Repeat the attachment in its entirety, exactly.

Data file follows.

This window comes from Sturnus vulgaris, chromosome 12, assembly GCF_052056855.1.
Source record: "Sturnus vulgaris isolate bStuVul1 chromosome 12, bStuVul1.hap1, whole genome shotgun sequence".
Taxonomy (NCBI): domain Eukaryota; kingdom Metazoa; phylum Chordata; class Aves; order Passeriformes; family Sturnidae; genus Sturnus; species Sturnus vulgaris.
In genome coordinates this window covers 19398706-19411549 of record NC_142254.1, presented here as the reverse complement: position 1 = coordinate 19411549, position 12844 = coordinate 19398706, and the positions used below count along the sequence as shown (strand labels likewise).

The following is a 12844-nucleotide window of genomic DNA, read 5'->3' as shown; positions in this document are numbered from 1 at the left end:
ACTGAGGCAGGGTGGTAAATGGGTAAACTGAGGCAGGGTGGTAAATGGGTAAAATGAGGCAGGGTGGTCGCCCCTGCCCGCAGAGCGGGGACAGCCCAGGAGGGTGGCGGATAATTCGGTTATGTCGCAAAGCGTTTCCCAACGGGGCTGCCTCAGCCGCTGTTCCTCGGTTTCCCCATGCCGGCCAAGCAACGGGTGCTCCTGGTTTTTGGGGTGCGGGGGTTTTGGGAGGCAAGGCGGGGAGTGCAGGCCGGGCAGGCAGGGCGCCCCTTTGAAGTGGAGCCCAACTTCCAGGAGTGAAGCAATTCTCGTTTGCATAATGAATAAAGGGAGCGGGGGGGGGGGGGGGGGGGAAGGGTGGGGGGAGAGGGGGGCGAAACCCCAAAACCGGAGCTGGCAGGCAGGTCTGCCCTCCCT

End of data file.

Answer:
This window comes from Sturnus vulgaris, chromosome 12, assembly GCF_052056855.1.
Source record: "Sturnus vulgaris isolate bStuVul1 chromosome 12, bStuVul1.hap1, whole genome shotgun sequence".
Taxonomy (NCBI): domain Eukaryota; kingdom Metazoa; phylum Chordata; class Aves; order Passeriformes; family Sturnidae; genus Sturnus; species Sturnus vulgaris.
In genome coordinates this window covers 19398706-19411549 of record NC_142254.1, presented here as the reverse complement: position 1 = coordinate 19411549, position 12844 = coordinate 19398706, and the positions used below count along the sequence as shown (strand labels likewise).

The following is a 12844-nucleotide window of genomic DNA, read 5'->3' as shown; positions in this document are numbered from 1 at the left end:
ACTGAGGCAGGGTGGTAAATGGGTAAACTGAGGCAGGGTGGTAAATGGGTAAAATGAGGCAGGGTGGTCGCCCCTGCCCGCAGAGCGGGGACAGCCCAGGAGGGTGGCGGATAATTCGGTTATGTCGCAAAGCGTTTCCCAACGGGGCTGCCTCAGCCGCTGTTCCTCGGTTTCCCCATGCCGGCCAAGCAACGGGTGCTCCTGGTTTTTGGGGTGCGGGGGTTTTGGGAGGCAAGGCGGGGAGTGCAGGCCGGGCAGGCAGGGCGCCCCTTTGAAGTGGAGCCCAACTTCCAGGAGTGAAGCAATTCTCGTTTGCATAATGAATAAAGGGAGCGGGGGGGGGGGGGGGGGGGAAGGGTGGGGGGAGAGGGGGGCGAAACCCCAAAACCGGAGCTGGCAGGCAGGTCTGCCCTCCCT